Select * From #parts p
    Except
    Select * From #partsDetails pd;

     

    Jeffrey Williams
    Problems are opportunities brilliantly disguised as insurmountable obstacles.

    How to post questions to get better answers faster
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  • Jeffrey Williams wrote:

    It looks like you want the results from the first table when they don't match.  For this specific case I would use EXCEPT instead of joining and comparing:

      Select * From #parts p
    Except
    Select * From #partsDetails pd;

    That's the ticket, IMHO.  It'll even do NULL comparisons that way.

    --Jeff Moden


    RBAR is pronounced "ree-bar" and is a "Modenism" for Row-By-Agonizing-Row.
    First step towards the paradigm shift of writing Set Based code:
    ________Stop thinking about what you want to do to a ROW... think, instead, of what you want to do to a COLUMN.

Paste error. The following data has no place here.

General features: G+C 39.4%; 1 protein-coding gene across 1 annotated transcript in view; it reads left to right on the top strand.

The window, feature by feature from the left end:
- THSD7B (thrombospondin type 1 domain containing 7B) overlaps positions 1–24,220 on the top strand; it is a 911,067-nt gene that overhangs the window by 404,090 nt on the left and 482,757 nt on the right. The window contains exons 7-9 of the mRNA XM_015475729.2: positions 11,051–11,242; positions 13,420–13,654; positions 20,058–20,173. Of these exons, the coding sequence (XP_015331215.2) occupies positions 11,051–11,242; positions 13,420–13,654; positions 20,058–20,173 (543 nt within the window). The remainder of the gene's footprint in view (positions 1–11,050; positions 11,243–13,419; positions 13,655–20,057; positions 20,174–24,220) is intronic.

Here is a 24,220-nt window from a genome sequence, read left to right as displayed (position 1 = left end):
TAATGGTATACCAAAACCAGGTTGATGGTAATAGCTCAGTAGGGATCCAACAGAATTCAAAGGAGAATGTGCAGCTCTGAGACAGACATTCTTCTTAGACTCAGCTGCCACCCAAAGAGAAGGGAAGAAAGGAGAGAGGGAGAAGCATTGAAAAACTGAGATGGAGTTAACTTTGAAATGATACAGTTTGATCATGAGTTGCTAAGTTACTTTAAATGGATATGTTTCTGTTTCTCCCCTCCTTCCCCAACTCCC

"Change is inevitable... change for the better is not".

    Helpful Links:
    How to post code problems
    How to Post Performance Problems
    Create a Tally Function (fnTally)
    Intro to Tally Tables and Functions

  • But the except version gives a different result than join,  if the table Parts have rows - PartID and FeatureName - that does not exist in PartsDetails. And from the definition of the tables, one of the solutions must de wrong.

  • In this context, the <> isn't really a problem. The issue with <> in joins is typically that you have to compare every record in the second table to the current record in the primary table to see what doesn't match.

    With the right indexing applied, that won't be an issue here. For every record in #Parts, you will only have to read one row in #PartsDetail - the one that matches on PartID and FeatureID. That will happen with a SEEK PREDICATE. From there, a PREDICATE will compare FeatureValue from the two tables and decide what rows make it into the final result set.

    You'll need to make sure #Parts and #PartsDetail have a unique index on PartID and FeatureID, with FeatureValue as an included column. With the exact table specifications you give above, I'd actually use a clustered primary key on (partid, featureid).

  • To compare data by using the New Data Comparison Wizard

    On the SQL menu, point to Data Compare, and then click New Data Comparison